Editor's note: CNN Contributor Bob Greene is a best-selling author whose new book is "Late Edition: A Love Story."
(CNN) -- In houses of worship all across the United States on Sunday, Americans are offering prayers for the people of Haiti, and making donations in the hopes of healing some of the hurt.
Over the weekend, President Barack Obama stood shoulder to shoulder with former presidents George W. Bush and Bill Clinton at the White House, the three of them asking their fellow citizens to join together in benevolence and kindness in the face of wrenching grief.
That's what Americans do in times of anguish: make an effort to help. We have seen heartening examples of this since the day the earthquake hit.
Yet there are some who see human suffering only as an opportunity -- as a potential payday.
There are some who look at the faces of the dying and envision people to rob.
"Absolutely," said Jason Pack, a special agent at the headquarters of the Federal Bureau of Investigation in Washington. "When a tragedy like this begins to take place, we know there are already people who are registering Internet domain names in anticipation of defrauding those who want to help."
Pack and I were talking in the wake of an advisory the FBI issued as soon as the extent of the despair in Haiti became evident. As the pictures of the people in Haiti -- especially the pictures of the children -- were broadcast back to the United States, law enforcement officials understood that precisely because so many Americans would want to help, their compassion itself would become a target for those cold-eyed enough to want to take cynical advantage of it.
The FBI advisory read:
"Past tragedies and natural disasters have prompted individuals with criminal intent to solicit contributions purportedly for charitable organizations and/or a good cause."
There was a list of precautions to take to lessen the chances of being robbed by fraudulent Internet charities: Do not respond to unsolicited e-mails asking for donations; be skeptical of individuals identifying themselves as surviving victims; do not give personal or financial information to anyone who solicits contributions.
The maddening thing about the necessity of issuing the warning -- law enforcement officials know this, and regret it deeply -- is that the possibility exists that it will discourage people from giving. And the desperation in Haiti is so great that every dollar is needed.
(A good resource for finding legitimate organizations providing relief in Haiti can be found at CNN.com/Impact.)
We have come, over the years, to sadly realize: When a natural disaster hits, it reveals both the most noble side of human nature and the most venal.
The first thing that most people think when seeing the agony in Haiti is: How can I help? But for others, the first thing they think is: How can I take advantage of those who want to help? For those who would steal, the agony is merely an opening -- an invitation.
The Better Business Bureau's Wise Giving Alliance issued a warning at about the same time the FBI did: "Whenever there is a major natural disaster, be it home or abroad, there are two things you can count on. The first is the generosity of Americans to donate time and money to help victims, and the second is the appearance of poorly run and in some cases fraudulent charities."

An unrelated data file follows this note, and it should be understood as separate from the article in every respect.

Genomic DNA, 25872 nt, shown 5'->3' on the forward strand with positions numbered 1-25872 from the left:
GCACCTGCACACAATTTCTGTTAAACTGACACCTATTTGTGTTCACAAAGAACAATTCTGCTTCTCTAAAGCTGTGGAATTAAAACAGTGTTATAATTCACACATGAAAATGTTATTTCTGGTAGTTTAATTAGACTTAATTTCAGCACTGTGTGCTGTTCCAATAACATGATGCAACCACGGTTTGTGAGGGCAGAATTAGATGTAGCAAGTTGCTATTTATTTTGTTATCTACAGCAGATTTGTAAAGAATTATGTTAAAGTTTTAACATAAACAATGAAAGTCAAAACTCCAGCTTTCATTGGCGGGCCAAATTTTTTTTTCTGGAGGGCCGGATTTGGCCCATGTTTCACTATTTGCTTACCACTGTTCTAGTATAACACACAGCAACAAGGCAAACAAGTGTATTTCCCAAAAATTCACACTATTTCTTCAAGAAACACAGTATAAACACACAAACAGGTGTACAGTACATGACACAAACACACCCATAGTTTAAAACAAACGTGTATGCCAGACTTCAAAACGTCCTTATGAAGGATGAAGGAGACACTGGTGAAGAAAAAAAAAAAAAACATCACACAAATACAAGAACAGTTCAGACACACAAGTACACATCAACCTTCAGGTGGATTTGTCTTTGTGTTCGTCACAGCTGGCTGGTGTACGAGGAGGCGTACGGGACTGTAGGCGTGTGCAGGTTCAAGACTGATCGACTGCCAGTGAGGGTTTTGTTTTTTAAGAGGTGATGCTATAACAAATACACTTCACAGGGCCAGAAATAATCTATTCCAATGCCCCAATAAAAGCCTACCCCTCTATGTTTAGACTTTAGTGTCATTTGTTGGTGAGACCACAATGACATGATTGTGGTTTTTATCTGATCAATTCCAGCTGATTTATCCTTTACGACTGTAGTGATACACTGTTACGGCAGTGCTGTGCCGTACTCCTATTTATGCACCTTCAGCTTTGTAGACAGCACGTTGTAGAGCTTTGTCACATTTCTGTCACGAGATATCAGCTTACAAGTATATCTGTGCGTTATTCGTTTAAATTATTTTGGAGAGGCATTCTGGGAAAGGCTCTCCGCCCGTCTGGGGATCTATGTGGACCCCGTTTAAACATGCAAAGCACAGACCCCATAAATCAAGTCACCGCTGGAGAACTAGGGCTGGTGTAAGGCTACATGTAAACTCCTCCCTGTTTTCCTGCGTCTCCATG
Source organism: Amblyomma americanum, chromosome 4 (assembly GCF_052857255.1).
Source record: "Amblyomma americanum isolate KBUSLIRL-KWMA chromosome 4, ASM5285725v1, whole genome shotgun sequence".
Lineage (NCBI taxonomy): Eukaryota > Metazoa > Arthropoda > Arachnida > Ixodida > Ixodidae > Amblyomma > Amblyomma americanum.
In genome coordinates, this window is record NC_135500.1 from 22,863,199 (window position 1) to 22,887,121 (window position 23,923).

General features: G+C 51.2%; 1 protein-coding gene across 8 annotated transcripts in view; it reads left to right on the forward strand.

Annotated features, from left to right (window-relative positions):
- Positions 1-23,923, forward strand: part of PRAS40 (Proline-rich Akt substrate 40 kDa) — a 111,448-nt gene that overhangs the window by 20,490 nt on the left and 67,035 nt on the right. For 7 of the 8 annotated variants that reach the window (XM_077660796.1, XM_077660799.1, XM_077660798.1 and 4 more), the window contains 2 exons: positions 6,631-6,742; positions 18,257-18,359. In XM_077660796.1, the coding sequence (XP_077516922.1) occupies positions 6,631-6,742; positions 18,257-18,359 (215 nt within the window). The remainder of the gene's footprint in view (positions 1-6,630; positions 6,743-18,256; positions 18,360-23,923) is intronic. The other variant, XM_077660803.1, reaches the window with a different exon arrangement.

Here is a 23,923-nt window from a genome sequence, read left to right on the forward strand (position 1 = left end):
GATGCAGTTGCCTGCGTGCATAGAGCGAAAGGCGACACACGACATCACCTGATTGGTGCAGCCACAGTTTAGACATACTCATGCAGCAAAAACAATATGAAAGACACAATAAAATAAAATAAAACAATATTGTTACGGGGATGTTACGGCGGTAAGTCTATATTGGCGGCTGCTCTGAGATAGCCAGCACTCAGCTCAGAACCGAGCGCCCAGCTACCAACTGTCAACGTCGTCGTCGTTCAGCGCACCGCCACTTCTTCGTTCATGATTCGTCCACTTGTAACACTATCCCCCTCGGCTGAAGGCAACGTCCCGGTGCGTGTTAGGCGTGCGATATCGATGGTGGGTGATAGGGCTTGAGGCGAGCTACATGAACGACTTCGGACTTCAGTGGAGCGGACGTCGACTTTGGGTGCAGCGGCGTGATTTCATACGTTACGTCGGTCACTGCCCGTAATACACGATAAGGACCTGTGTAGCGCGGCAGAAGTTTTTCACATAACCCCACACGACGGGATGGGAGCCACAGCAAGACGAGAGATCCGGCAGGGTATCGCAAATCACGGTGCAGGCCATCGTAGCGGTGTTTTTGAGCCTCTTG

Art Taylor, the president and CEO of that organization, told me that expert Internet criminals know how to quickly set up phony Web sites that sound and look like the Web sites of reputable charitable groups.
"The television pictures that are being transmitted from Haiti are devastating," Taylor said. "They rock your soul. And for the people who are intent on using fraud to steal, that's just what they're looking for."
Taylor said he hopes the warning will enable goodhearted Americans to find a balance between caution and compassion. "I just hope we're getting the tone correct in what we advise," he said. "It's basically: 'Be careful. Before you donate, check to be certain you know who you're donating to.' We just want people to know that there are those out there who would take advantage of their generosity. We hope that what we're saying doesn't dampen that generosity."
It is awful that such advice is even necessary. But it is. All through human history there have been those who would rob the most vulnerable among us; the Internet has only made it seemingly simpler to do. You may find it unfathomable that anyone would regard the anguish in Haiti as easy money. It's like shooting at lifeboats.
"You're always going to have people looking to make a quick buck," said the FBI's Pack. "But to do it in a situation like this? Don't ask me why someone would do it, because I don't know."
Both the law enforcement and the business communities hope that by getting the word out, they not only will help Americans donate their money carefully and make certain the money goes to where it's intended, but will also discourage online thieves from trying to get away with the theft.
These are rough economic times in the United States. People who are digging into their pockets to help the wounded and the ill in Haiti are making a sacrifice that is inspiring and worthy of praise.
Which is the worst thing about those who would rob from them.
It is not only a crime against the poor victims in Haiti, and against those who want to ease their pain.
It is a crime against mercy itself.
The opinions expressed in this commentary are solely those of Bob Greene.